Debbi Michiko Florence is the author of CHINA: A Kaleidoscope Kids Book (Williamson Books/March 2008) and JAPAN: A Kaleidoscope Kids Book (Williamson Books/2009), nonfiction activity books for kids ages 7–14. She also writes YA novels featuring Asian-American main characters. She conducts interviews of children’s authors on her website.
A third-generation Japanese-American, I was born in San Francisco and raised in Los Angeles. I attended public schools where Hirokane, Lee, and Takagi easily mingled with Jones, Schoenholz, and Macias. I never gave much thought to my ethnicity even though I missed after-school activities because I had to go to Japanese School. I was American and I felt like I fit in.
It wasn’t until I moved to the Midwest as an adult that I felt like an outsider. Comments like, “You speak English really well,” and “What are you?” frustrated me. I took offense when people spoke English to me slowly as if I might not understand. The truth was, these people probably had not had much experience with Asian-Americans. I was often the only Asian face in a given restaurant or store. I looked foreign, so people assumed I was.
Flash forward to two years ago. For 14 months, I lived in Shanghai, China. My husband, who is Caucasian, and I took Mandarin lessons. He has a gift for languages. Me? Not so much. Everywhere we went locals assumed I was Chinese and spoke Mandarin to me. I quickly learned how to say, “I am American,” and “I don’t understand.” I thought my lousy accent would give that fact away, but still, they would continue to speak to me.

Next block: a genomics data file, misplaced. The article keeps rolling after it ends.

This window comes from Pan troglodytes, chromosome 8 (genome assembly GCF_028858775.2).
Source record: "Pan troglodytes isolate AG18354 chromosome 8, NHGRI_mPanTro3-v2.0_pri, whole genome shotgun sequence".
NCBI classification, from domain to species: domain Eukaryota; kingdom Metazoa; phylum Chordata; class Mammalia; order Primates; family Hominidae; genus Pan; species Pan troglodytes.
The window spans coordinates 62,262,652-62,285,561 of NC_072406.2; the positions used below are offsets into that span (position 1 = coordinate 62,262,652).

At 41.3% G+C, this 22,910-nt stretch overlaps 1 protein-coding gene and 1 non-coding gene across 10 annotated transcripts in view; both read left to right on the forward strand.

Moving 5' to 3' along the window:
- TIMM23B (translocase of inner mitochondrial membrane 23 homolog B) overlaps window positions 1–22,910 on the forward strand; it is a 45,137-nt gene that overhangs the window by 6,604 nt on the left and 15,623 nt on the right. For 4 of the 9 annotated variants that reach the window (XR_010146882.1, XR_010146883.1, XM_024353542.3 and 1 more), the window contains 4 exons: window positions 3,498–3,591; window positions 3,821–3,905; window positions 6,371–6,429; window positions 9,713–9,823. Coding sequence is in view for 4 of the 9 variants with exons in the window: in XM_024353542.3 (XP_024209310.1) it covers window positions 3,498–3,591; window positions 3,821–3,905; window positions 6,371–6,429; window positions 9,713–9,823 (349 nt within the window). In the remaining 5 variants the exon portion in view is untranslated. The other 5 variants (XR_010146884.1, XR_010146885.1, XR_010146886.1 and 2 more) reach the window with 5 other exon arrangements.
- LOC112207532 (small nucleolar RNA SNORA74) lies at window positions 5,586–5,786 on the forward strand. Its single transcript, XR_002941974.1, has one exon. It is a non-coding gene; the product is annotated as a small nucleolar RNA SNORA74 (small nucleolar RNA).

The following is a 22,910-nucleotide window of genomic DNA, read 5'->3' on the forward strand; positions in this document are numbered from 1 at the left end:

No matter what my husband said in Mandarin, the waiter or salesperson or taxi driver would turn to me and answer. They could not get over a white person speaking Mandarin. They could not get over that I, who looked like them, did not understand. Once again, my Asian face created false expectations. As much as we’d like to be color-blind, the truth is, the way we look affects how people treat us, whether positively or negatively.
As an author and avid reader, I believe books have an important role to play in showing young readers that Asian-American teens and children share similar experiences with America’s youth. When I was a child, I loved books by Judy Blume. It mattered less to me what race the main characters were and it mattered most that I felt the way those characters felt. But think of how empowered I would have been if any one of those characters had been Japanese-American. Perhaps it would have helped change the false image of Asian-Americans as foreigners.
Today, in the United States, Americans are of many different ethnicities of varying generations. It’s still a challenge to find books written about Asian-American characters with stories that don’t focus on the “minority experience.” I don’t mean to discount those books. Multicultural books featuring characters who struggle with the challenges of immigration or of trying to fit into a foreign (to them) culture have an important place on the bookshelf. But that’s not the only Asian experience out there.